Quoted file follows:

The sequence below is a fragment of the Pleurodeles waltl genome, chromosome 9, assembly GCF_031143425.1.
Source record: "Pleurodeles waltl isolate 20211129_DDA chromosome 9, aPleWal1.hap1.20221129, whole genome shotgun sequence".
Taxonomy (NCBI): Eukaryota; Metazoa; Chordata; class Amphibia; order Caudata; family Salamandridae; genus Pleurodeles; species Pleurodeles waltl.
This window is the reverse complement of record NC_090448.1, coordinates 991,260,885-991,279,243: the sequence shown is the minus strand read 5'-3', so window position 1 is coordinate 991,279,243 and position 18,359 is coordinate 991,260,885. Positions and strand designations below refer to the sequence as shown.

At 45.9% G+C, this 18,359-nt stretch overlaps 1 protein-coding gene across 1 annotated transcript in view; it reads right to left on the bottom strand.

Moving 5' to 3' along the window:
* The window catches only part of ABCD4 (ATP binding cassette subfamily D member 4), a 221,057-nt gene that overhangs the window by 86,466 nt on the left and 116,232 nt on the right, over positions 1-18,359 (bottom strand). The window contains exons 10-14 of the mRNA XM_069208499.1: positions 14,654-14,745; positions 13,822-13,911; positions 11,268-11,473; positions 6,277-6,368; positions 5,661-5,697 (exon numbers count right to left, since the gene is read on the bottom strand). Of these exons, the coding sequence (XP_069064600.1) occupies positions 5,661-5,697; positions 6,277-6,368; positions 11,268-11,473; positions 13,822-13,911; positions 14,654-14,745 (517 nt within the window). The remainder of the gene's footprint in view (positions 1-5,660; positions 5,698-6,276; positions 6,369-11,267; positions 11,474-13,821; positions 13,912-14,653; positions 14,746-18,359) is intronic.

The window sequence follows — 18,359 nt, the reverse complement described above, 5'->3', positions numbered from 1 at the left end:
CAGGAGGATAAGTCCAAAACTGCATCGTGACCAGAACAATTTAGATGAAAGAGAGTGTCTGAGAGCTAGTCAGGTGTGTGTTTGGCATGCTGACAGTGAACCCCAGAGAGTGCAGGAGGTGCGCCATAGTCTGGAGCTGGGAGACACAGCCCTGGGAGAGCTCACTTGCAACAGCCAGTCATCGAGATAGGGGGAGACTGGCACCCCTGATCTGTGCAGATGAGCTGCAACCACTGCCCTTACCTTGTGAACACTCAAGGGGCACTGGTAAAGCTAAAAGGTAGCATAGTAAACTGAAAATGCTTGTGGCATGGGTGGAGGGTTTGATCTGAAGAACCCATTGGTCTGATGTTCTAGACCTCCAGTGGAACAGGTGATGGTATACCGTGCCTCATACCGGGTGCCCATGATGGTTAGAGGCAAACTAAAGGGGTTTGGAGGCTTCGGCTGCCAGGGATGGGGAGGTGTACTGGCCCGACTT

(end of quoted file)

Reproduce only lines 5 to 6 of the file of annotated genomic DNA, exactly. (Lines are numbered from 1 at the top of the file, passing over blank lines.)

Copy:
At 45.9% G+C, this 18,359-nt stretch overlaps 1 protein-coding gene across 1 annotated transcript in view; it reads right to left on the bottom strand.

Moving 5' to 3' along the window: